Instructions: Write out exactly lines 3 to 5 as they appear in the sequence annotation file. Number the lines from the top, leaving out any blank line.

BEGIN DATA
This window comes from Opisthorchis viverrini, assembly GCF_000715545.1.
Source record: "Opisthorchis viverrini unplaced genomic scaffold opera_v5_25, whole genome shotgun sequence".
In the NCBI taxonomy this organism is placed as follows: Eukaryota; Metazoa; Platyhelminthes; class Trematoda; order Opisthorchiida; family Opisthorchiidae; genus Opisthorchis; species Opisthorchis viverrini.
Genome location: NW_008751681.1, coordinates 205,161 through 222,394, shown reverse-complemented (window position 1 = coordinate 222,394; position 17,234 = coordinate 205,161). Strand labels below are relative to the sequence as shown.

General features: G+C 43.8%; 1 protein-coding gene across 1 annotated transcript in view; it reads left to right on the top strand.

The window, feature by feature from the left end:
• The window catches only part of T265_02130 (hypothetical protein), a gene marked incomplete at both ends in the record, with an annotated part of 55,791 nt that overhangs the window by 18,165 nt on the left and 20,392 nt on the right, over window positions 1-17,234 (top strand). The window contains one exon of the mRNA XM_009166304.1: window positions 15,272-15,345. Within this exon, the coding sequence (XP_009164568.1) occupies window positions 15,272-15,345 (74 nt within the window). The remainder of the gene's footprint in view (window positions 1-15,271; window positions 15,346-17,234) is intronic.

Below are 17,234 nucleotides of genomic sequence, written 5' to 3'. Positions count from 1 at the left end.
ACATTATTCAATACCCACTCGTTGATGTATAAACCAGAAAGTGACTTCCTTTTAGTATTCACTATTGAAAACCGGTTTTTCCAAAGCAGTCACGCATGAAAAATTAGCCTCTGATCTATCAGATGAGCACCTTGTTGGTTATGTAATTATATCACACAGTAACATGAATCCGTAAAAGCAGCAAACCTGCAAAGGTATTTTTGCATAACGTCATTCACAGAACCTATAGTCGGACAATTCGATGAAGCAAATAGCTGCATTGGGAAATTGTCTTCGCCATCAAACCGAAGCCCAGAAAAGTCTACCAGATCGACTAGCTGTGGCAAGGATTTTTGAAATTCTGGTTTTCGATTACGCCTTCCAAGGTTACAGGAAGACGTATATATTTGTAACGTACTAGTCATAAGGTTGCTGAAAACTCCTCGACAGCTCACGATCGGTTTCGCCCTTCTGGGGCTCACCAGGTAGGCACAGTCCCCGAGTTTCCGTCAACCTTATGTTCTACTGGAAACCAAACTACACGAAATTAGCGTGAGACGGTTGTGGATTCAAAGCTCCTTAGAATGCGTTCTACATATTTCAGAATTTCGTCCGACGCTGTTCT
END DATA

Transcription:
In the NCBI taxonomy this organism is placed as follows: Eukaryota; Metazoa; Platyhelminthes; class Trematoda; order Opisthorchiida; family Opisthorchiidae; genus Opisthorchis; species Opisthorchis viverrini.
Genome location: NW_008751681.1, coordinates 205,161 through 222,394, shown reverse-complemented (window position 1 = coordinate 222,394; position 17,234 = coordinate 205,161). Strand labels below are relative to the sequence as shown.

General features: G+C 43.8%; 1 protein-coding gene across 1 annotated transcript in view; it reads left to right on the top strand.